podcast 161 – Dr. Paul Moser on Conforming Philosophy to Christianity

November 28, 2016

paul-moser“… and hope does not disappoint us, because God’s love has been poured into our hearts through the Holy Spirit that has been given to us.” (Romans 5:5)  In the view of Dr. Paul Moser, Christian philosophers have neglected this sort of experience and placed an undue emphasis on arguments. But in his view there is a Christian epistemology in the New Testament, in light of which we can conform our practice of philosophy to divine revelation.

In Four Views on Christianity and Philosophy (kindle), Dr. Moser dialogues with three other philosophers, two Christians and an atheist. In his view, too many Christian apologists and philosophers adopt the intellectual and moral standards of the world. And he particularly disagrees with the tradition of “natural theology,” the tradition of arguing for the existence of God (or at least of some being inconsistent with naturalism) without reference to divine revelation, using only the reason and experience open to all humans. This pits him particularly against Dr. Timothy McGrew, who we’ll hear from next week.

four-views-on-christianity-and-philosophyLinks for this episode: 

Dale Tuggy is Professor of Philosophy at the State University of New York at Fredonia, where he teaches courses in analytic theology, philosophy of religion, religious studies, and the history of philosophy.

5 thoughts on “podcast 161 – Dr. Paul Moser on Conforming Philosophy to Christianity”

  1. I really enjoyed this interview, but I have been reading Paul Moser’s work for a couple years now so I’m already familiar with him. In a nutshell, Moser tries to account for the role of both the human and divine will in inquiry about God. He is very critical of approaches to theology or apologetics that treat God as just another object to examine rather than a supreme person/subject to be known, and by whom one may be known.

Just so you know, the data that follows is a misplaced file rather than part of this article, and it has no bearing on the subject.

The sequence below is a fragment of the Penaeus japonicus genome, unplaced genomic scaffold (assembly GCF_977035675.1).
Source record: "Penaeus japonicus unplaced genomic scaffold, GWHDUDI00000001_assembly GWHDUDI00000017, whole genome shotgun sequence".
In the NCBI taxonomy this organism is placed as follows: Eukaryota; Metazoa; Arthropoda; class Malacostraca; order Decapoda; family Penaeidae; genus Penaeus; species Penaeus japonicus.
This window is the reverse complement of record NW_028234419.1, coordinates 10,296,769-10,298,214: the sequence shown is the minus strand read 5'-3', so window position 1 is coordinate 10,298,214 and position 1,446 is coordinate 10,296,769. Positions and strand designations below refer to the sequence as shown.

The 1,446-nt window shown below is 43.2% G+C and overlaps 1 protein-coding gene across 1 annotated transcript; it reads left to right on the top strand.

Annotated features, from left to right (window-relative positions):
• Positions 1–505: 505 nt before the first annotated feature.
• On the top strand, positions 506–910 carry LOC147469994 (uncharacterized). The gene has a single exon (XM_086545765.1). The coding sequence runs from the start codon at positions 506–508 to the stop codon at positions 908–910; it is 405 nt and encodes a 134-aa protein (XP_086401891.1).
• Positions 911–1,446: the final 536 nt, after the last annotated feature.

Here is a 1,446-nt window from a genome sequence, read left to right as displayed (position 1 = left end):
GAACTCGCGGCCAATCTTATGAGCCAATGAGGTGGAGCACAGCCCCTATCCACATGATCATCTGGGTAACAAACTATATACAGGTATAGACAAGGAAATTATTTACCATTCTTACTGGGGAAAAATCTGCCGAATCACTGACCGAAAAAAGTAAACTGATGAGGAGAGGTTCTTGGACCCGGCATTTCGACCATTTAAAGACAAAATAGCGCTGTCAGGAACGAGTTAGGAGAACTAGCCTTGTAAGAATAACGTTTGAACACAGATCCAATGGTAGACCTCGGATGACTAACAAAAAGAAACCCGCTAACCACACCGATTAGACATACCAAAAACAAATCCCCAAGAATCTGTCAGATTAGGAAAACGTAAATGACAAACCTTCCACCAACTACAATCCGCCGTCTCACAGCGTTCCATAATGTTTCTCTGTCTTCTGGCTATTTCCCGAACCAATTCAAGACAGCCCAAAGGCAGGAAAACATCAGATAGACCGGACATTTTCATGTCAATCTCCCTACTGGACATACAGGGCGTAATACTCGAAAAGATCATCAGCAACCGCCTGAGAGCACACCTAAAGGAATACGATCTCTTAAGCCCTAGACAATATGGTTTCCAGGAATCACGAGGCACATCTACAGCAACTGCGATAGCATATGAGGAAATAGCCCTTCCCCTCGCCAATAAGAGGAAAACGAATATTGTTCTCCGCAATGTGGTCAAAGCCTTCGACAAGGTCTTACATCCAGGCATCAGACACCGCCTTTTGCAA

1. I appreciate that Rivers.

      Dr. Moser spent most of his time warning would-be philosophers about avoiding the pitfalls of intellectualism, but he never discussed his overall perspective on the role or relationship between philosophy and Christianity simpliciter.

      1. Raymond,

        Good point.

        I’m wary of the philosophical rambling and speculation because I don’t find Jesus and the apostles doing it when they were coming to terms with the implications of the gospel. I don’t think it needs to be so complicated.

  2. Its always interesting, when I have listened to someone speak, or have read some of their written material and I come away with a feeling of not really understanding what has just been communicated to me.- this appears to be one of those times.

    After listening to Dr. Moser speak for over 40 minutes, I still don’t have a clear understanding of what his position actually is – concerning the relationship between philosophy and Christianity.

    If philosophy is “dogged search for clarity”, then this might not have been achieved in this particular discussion.

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